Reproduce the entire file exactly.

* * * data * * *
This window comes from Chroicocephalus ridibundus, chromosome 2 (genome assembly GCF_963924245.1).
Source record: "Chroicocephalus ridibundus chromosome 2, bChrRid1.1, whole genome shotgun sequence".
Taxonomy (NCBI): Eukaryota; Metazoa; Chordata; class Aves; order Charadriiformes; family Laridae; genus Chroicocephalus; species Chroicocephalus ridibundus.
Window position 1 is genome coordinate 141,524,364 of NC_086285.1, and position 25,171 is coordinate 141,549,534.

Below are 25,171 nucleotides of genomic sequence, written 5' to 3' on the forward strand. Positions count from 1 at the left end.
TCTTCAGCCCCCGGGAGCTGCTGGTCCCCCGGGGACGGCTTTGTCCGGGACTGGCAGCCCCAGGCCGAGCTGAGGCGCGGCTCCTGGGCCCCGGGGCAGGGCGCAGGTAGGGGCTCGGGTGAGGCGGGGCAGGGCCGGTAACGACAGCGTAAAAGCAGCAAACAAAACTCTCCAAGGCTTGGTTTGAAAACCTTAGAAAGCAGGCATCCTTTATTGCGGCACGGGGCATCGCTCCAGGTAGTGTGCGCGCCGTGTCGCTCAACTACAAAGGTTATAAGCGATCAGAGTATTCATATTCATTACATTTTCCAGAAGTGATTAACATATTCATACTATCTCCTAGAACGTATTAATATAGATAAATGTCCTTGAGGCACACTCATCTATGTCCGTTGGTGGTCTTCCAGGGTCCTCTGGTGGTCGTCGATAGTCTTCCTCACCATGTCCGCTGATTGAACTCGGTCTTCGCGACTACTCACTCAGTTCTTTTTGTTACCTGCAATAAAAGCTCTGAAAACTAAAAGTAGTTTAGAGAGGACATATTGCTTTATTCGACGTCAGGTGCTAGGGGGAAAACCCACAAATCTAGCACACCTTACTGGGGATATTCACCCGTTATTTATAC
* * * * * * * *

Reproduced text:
This window comes from Chroicocephalus ridibundus, chromosome 2 (genome assembly GCF_963924245.1).
Source record: "Chroicocephalus ridibundus chromosome 2, bChrRid1.1, whole genome shotgun sequence".
Taxonomy (NCBI): Eukaryota; Metazoa; Chordata; class Aves; order Charadriiformes; family Laridae; genus Chroicocephalus; species Chroicocephalus ridibundus.
Window position 1 is genome coordinate 141,524,364 of NC_086285.1, and position 25,171 is coordinate 141,549,534.

Below are 25,171 nucleotides of genomic sequence, written 5' to 3' on the forward strand. Positions count from 1 at the left end.
TCTTCAGCCCCCGGGAGCTGCTGGTCCCCCGGGGACGGCTTTGTCCGGGACTGGCAGCCCCAGGCCGAGCTGAGGCGCGGCTCCTGGGCCCCGGGGCAGGGCGCAGGTAGGGGCTCGGGTGAGGCGGGGCAGGGCCGGTAACGACAGCGTAAAAGCAGCAAACAAAACTCTCCAAGGCTTGGTTTGAAAACCTTAGAAAGCAGGCATCCTTTATTGCGGCACGGGGCATCGCTCCAGGTAGTGTGCGCGCCGTGTCGCTCAACTACAAAGGTTATAAGCGATCAGAGTATTCATATTCATTACATTTTCCAGAAGTGATTAACATATTCATACTATCTCCTAGAACGTATTAATATAGATAAATGTCCTTGAGGCACACTCATCTATGTCCGTTGGTGGTCTTCCAGGGTCCTCTGGTGGTCGTCGATAGTCTTCCTCACCATGTCCGCTGATTGAACTCGGTCTTCGCGACTACTCACTCAGTTCTTTTTGTTACCTGCAATAAAAGCTCTGAAAACTAAAAGTAGTTTAGAGAGGACATATTGCTTTATTCGACGTCAGGTGCTAGGGGGAAAACCCACAAATCTAGCACACCTTACTGGGGATATTCACCCGTTATTTATAC